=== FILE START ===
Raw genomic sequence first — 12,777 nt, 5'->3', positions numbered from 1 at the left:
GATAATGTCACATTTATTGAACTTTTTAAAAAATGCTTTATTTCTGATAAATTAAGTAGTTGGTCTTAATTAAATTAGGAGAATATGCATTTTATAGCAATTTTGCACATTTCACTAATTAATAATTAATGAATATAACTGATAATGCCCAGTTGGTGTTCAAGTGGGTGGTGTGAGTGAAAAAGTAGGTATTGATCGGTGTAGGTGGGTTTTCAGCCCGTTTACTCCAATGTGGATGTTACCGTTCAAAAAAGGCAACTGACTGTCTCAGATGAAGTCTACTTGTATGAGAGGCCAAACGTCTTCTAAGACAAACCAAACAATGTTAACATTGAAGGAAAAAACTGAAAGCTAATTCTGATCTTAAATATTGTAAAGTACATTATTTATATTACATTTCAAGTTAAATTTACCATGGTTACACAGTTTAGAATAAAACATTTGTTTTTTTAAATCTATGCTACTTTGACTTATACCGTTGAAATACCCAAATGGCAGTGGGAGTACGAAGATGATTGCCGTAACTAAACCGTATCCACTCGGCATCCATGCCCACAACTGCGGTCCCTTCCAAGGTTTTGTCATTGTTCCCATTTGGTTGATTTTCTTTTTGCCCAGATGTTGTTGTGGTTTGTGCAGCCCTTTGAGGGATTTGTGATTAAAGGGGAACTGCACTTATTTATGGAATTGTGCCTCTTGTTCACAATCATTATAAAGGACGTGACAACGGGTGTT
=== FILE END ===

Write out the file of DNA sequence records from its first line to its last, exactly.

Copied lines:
Raw genomic sequence first — 12,777 nt, 5'->3', positions numbered from 1 at the left:
GATAATGTCACATTTATTGAACTTTTTAAAAAATGCTTTATTTCTGATAAATTAAGTAGTTGGTCTTAATTAAATTAGGAGAATATGCATTTTATAGCAATTTTGCACATTTCACTAATTAATAATTAATGAATATAACTGATAATGCCCAGTTGGTGTTCAAGTGGGTGGTGTGAGTGAAAAAGTAGGTATTGATCGGTGTAGGTGGGTTTTCAGCCCGTTTACTCCAATGTGGATGTTACCGTTCAAAAAAGGCAACTGACTGTCTCAGATGAAGTCTACTTGTATGAGAGGCCAAACGTCTTCTAAGACAAACCAAACAATGTTAACATTGAAGGAAAAAACTGAAAGCTAATTCTGATCTTAAATATTGTAAAGTACATTATTTATATTACATTTCAAGTTAAATTTACCATGGTTACACAGTTTAGAATAAAACATTTGTTTTTTTAAATCTATGCTACTTTGACTTATACCGTTGAAATACCCAAATGGCAGTGGGAGTACGAAGATGATTGCCGTAACTAAACCGTATCCACTCGGCATCCATGCCCACAACTGCGGTCCCTTCCAAGGTTTTGTCATTGTTCCCATTTGGTTGATTTTCTTTTTGCCCAGATGTTGTTGTGGTTTGTGCAGCCCTTTGAGGGATTTGTGATTAAAGGGGAACTGCACTTATTTATGGAATTGTGCCTCTTGTTCACAATCATTATAAAGGACGTGACAACGGGTGTT